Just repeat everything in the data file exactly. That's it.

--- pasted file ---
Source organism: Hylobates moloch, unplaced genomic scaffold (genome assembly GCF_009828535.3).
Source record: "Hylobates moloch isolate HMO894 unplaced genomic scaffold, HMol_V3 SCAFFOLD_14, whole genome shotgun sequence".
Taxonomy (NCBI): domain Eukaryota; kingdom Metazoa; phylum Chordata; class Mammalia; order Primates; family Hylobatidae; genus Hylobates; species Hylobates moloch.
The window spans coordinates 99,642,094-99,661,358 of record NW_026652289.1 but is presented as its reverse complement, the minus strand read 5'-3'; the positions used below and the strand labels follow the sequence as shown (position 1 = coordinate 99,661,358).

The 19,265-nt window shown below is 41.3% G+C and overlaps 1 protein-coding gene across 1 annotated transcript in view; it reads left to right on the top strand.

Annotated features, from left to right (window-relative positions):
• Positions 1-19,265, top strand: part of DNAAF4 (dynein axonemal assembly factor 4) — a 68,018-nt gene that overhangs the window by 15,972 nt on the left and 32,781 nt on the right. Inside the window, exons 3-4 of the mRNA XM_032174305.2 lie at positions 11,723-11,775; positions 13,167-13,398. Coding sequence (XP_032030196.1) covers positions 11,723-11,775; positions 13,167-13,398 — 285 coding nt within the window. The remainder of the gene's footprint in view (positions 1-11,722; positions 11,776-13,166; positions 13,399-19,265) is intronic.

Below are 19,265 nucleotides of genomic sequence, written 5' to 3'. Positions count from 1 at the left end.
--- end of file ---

Source organism: Hylobates moloch, unplaced genomic scaffold (genome assembly GCF_009828535.3).
Source record: "Hylobates moloch isolate HMO894 unplaced genomic scaffold, HMol_V3 SCAFFOLD_14, whole genome shotgun sequence".
Taxonomy (NCBI): domain Eukaryota; kingdom Metazoa; phylum Chordata; class Mammalia; order Primates; family Hylobatidae; genus Hylobates; species Hylobates moloch.
The window spans coordinates 99,642,094-99,661,358 of record NW_026652289.1 but is presented as its reverse complement, the minus strand read 5'-3'; the positions used below and the strand labels follow the sequence as shown (position 1 = coordinate 99,661,358).

The 19,265-nt window shown below is 41.3% G+C and overlaps 1 protein-coding gene across 1 annotated transcript in view; it reads left to right on the top strand.

Annotated features, from left to right (window-relative positions):
• Positions 1-19,265, top strand: part of DNAAF4 (dynein axonemal assembly factor 4) — a 68,018-nt gene that overhangs the window by 15,972 nt on the left and 32,781 nt on the right. Inside the window, exons 3-4 of the mRNA XM_032174305.2 lie at positions 11,723-11,775; positions 13,167-13,398. Coding sequence (XP_032030196.1) covers positions 11,723-11,775; positions 13,167-13,398 — 285 coding nt within the window. The remainder of the gene's footprint in view (positions 1-11,722; positions 11,776-13,166; positions 13,399-19,265) is intronic.

Below are 19,265 nucleotides of genomic sequence, written 5' to 3'. Positions count from 1 at the left end.